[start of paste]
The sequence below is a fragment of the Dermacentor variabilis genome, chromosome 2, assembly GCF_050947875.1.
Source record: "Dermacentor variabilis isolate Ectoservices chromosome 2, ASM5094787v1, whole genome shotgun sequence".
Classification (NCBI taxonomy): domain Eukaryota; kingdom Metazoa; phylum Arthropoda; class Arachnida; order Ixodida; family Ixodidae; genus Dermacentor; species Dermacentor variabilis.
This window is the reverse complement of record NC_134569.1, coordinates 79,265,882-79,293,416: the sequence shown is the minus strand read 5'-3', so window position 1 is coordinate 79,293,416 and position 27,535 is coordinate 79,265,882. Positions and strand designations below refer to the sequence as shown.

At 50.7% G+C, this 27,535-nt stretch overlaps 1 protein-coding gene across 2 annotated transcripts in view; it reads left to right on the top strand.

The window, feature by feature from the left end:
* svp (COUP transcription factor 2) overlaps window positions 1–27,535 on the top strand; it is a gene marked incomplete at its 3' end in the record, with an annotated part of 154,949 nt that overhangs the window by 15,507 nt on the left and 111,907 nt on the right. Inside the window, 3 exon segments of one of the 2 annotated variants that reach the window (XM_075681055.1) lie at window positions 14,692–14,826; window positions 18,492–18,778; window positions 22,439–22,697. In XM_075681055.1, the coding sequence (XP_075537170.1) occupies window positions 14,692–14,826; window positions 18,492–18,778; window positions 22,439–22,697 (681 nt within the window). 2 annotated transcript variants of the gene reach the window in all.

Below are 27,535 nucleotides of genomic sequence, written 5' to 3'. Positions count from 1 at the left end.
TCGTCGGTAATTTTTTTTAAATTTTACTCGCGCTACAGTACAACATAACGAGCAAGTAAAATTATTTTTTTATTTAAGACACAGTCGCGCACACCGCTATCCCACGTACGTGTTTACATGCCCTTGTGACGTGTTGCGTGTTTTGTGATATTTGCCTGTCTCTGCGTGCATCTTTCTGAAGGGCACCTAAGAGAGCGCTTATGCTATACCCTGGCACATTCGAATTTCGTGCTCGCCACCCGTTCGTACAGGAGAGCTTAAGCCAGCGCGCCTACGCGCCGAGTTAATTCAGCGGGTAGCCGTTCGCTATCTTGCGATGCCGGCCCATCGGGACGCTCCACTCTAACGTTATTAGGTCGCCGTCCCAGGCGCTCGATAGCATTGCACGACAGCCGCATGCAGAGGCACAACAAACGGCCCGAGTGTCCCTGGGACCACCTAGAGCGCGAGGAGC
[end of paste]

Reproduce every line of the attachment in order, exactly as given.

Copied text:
The sequence below is a fragment of the Dermacentor variabilis genome, chromosome 2, assembly GCF_050947875.1.
Source record: "Dermacentor variabilis isolate Ectoservices chromosome 2, ASM5094787v1, whole genome shotgun sequence".
Classification (NCBI taxonomy): domain Eukaryota; kingdom Metazoa; phylum Arthropoda; class Arachnida; order Ixodida; family Ixodidae; genus Dermacentor; species Dermacentor variabilis.
This window is the reverse complement of record NC_134569.1, coordinates 79,265,882-79,293,416: the sequence shown is the minus strand read 5'-3', so window position 1 is coordinate 79,293,416 and position 27,535 is coordinate 79,265,882. Positions and strand designations below refer to the sequence as shown.

At 50.7% G+C, this 27,535-nt stretch overlaps 1 protein-coding gene across 2 annotated transcripts in view; it reads left to right on the top strand.

The window, feature by feature from the left end:
* svp (COUP transcription factor 2) overlaps window positions 1–27,535 on the top strand; it is a gene marked incomplete at its 3' end in the record, with an annotated part of 154,949 nt that overhangs the window by 15,507 nt on the left and 111,907 nt on the right. Inside the window, 3 exon segments of one of the 2 annotated variants that reach the window (XM_075681055.1) lie at window positions 14,692–14,826; window positions 18,492–18,778; window positions 22,439–22,697. In XM_075681055.1, the coding sequence (XP_075537170.1) occupies window positions 14,692–14,826; window positions 18,492–18,778; window positions 22,439–22,697 (681 nt within the window). 2 annotated transcript variants of the gene reach the window in all.

Below are 27,535 nucleotides of genomic sequence, written 5' to 3'. Positions count from 1 at the left end.
TCGTCGGTAATTTTTTTTAAATTTTACTCGCGCTACAGTACAACATAACGAGCAAGTAAAATTATTTTTTTATTTAAGACACAGTCGCGCACACCGCTATCCCACGTACGTGTTTACATGCCCTTGTGACGTGTTGCGTGTTTTGTGATATTTGCCTGTCTCTGCGTGCATCTTTCTGAAGGGCACCTAAGAGAGCGCTTATGCTATACCCTGGCACATTCGAATTTCGTGCTCGCCACCCGTTCGTACAGGAGAGCTTAAGCCAGCGCGCCTACGCGCCGAGTTAATTCAGCGGGTAGCCGTTCGCTATCTTGCGATGCCGGCCCATCGGGACGCTCCACTCTAACGTTATTAGGTCGCCGTCCCAGGCGCTCGATAGCATTGCACGACAGCCGCATGCAGAGGCACAACAAACGGCCCGAGTGTCCCTGGGACCACCTAGAGCGCGAGGAGC